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When we want to say that something is inappropriate or an incorrect selection from several options, we often say that it is "the wrong [whatever]". For example:

Ten o'clock is the wrong time to have lunch.

I put on the wrong shirt this morning.

But this is surely incorrect logically, because the use of the word "the" implies uniqueness where there is none.

Ten o'clock is not uniquely the wrong time to have lunch; nine o'clock would also be wrong. So it's not the wrong time to have lunch, merely a wrong time to have lunch. And if I have a shirt that's not a good selection, then I may have several; yet even if I had several, I would still say that I put on the wrong shirt and not the more logically defensible a wrong shirt.

So why do we talk about wrong selections this way, using the definite article? How long have we been doing it? Is it something that arose from the history of the English language, or did it come to us from a precursor to English?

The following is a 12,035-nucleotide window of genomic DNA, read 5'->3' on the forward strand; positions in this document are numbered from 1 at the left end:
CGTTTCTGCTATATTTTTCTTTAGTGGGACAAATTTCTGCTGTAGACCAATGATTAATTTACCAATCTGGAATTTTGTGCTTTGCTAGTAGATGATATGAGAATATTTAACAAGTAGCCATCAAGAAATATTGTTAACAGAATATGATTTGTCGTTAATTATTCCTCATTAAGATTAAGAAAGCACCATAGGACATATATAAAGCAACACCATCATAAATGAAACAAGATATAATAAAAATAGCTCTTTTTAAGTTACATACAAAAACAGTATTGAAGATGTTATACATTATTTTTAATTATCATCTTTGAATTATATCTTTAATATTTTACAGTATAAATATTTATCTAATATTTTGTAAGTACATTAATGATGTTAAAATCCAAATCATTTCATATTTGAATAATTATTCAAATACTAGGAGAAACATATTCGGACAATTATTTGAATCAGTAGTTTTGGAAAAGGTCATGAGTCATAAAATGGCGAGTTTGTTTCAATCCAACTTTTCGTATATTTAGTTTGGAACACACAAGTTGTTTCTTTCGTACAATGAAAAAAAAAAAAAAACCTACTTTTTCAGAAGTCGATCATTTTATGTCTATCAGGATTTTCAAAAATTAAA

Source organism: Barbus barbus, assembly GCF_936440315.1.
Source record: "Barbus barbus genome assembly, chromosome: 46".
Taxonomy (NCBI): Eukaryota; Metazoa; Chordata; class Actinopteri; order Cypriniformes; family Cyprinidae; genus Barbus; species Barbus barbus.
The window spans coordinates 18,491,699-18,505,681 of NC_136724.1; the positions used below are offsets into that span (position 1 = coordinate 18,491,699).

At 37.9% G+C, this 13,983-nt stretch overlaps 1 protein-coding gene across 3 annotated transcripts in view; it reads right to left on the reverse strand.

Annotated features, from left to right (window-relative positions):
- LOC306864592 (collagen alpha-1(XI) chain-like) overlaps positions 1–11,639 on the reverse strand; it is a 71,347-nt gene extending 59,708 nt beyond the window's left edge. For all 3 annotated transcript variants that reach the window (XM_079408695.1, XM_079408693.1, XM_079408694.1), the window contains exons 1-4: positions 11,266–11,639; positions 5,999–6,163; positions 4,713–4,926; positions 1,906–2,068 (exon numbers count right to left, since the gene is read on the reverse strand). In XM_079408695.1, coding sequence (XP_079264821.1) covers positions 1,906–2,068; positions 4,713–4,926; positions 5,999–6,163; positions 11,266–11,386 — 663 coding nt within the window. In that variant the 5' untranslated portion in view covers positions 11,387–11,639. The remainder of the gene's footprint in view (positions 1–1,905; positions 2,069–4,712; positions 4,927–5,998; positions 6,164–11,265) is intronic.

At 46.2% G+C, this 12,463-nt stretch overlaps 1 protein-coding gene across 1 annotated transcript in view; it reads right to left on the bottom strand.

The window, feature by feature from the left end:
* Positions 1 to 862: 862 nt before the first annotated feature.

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  • We use wrong because it is the right word to express something that isn't right for oneself. It's not wrong for everybody, just for the person who is making the statement.
    – Robusto
    Aug 3, 2020 at 12:44
  • @Robusto, you are focusing on the wrong word (uniquely wrong in this case).
    – Hammerite
    Aug 3, 2020 at 13:28
  • We use the in that case because the shirt or lunchtime or shoe is uniquely wrong in that particular case. Again, for the person making the statement.
    – Robusto
    Aug 3, 2020 at 13:35
  • You are mistaken.
    – Hammerite
    Aug 3, 2020 at 13:47
  • And quite apart from your rudeness, you apparently don't understand point of view. The speaker supposes there is a unique right time or shirt or hedgehog for a purpose or occasion, and so wishes to emphasize what is, from that point of view, precisely the diametric opposite of what is intended.
    – Robusto
    Aug 3, 2020 at 13:59

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